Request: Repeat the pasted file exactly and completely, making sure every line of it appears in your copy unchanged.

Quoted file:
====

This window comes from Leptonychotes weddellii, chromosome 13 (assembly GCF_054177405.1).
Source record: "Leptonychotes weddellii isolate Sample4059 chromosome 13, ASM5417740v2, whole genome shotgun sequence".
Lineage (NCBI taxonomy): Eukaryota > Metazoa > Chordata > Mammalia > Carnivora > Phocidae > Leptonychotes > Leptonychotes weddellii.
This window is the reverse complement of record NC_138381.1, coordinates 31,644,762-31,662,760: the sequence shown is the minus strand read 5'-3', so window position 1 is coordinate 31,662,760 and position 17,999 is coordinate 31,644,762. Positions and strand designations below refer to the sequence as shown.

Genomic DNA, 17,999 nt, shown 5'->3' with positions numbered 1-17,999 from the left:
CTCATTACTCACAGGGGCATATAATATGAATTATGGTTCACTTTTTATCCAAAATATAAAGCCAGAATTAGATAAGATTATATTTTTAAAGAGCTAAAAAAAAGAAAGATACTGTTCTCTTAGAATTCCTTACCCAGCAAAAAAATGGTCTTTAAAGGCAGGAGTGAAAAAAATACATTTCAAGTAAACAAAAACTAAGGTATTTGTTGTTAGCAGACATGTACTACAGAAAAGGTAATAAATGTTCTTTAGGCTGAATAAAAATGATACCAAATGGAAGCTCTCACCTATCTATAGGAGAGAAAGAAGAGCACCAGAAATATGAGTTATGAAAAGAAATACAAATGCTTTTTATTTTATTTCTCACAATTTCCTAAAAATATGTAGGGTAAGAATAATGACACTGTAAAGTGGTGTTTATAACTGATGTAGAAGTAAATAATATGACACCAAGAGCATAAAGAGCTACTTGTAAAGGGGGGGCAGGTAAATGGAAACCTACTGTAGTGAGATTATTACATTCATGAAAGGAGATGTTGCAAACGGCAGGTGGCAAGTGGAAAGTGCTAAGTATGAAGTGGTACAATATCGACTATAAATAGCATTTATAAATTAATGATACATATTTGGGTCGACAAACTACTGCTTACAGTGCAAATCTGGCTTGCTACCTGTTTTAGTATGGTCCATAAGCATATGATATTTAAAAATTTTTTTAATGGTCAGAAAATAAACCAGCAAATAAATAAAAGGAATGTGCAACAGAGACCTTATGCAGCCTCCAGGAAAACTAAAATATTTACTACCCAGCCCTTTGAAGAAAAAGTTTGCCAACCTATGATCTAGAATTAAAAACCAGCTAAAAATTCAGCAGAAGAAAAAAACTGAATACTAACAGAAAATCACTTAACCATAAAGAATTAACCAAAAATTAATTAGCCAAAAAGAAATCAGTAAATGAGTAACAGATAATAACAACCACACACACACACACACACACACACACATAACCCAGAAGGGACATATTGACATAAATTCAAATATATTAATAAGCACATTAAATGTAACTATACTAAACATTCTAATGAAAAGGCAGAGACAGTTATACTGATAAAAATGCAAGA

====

This window comes from Leptonychotes weddellii, chromosome 13 (assembly GCF_054177405.1).
Source record: "Leptonychotes weddellii isolate Sample4059 chromosome 13, ASM5417740v2, whole genome shotgun sequence".
Lineage (NCBI taxonomy): Eukaryota > Metazoa > Chordata > Mammalia > Carnivora > Phocidae > Leptonychotes > Leptonychotes weddellii.
This window is the reverse complement of record NC_138381.1, coordinates 31,644,762-31,662,760: the sequence shown is the minus strand read 5'-3', so window position 1 is coordinate 31,662,760 and position 17,999 is coordinate 31,644,762. Positions and strand designations below refer to the sequence as shown.

Genomic DNA, 17,999 nt, shown 5'->3' with positions numbered 1-17,999 from the left:
CTCATTACTCACAGGGGCATATAATATGAATTATGGTTCACTTTTTATCCAAAATATAAAGCCAGAATTAGATAAGATTATATTTTTAAAGAGCTAAAAAAAAGAAAGATACTGTTCTCTTAGAATTCCTTACCCAGCAAAAAAATGGTCTTTAAAGGCAGGAGTGAAAAAAATACATTTCAAGTAAACAAAAACTAAGGTATTTGTTGTTAGCAGACATGTACTACAGAAAAGGTAATAAATGTTCTTTAGGCTGAATAAAAATGATACCAAATGGAAGCTCTCACCTATCTATAGGAGAGAAAGAAGAGCACCAGAAATATGAGTTATGAAAAGAAATACAAATGCTTTTTATTTTATTTCTCACAATTTCCTAAAAATATGTAGGGTAAGAATAATGACACTGTAAAGTGGTGTTTATAACTGATGTAGAAGTAAATAATATGACACCAAGAGCATAAAGAGCTACTTGTAAAGGGGGGGCAGGTAAATGGAAACCTACTGTAGTGAGATTATTACATTCATGAAAGGAGATGTTGCAAACGGCAGGTGGCAAGTGGAAAGTGCTAAGTATGAAGTGGTACAATATCGACTATAAATAGCATTTATAAATTAATGATACATATTTGGGTCGACAAACTACTGCTTACAGTGCAAATCTGGCTTGCTACCTGTTTTAGTATGGTCCATAAGCATATGATATTTAAAAATTTTTTTAATGGTCAGAAAATAAACCAGCAAATAAATAAAAGGAATGTGCAACAGAGACCTTATGCAGCCTCCAGGAAAACTAAAATATTTACTACCCAGCCCTTTGAAGAAAAAGTTTGCCAACCTATGATCTAGAATTAAAAACCAGCTAAAAATTCAGCAGAAGAAAAAAACTGAATACTAACAGAAAATCACTTAACCATAAAGAATTAACCAAAAATTAATTAGCCAAAAAGAAATCAGTAAATGAGTAACAGATAATAACAACCACACACACACACACACACACACACACATAACCCAGAAGGGACATATTGACATAAATTCAAATATATTAATAAGCACATTAAATGTAACTATACTAAACATTCTAATGAAAAGGCAGAGACAGTTATACTGATAAAAATGCAAGA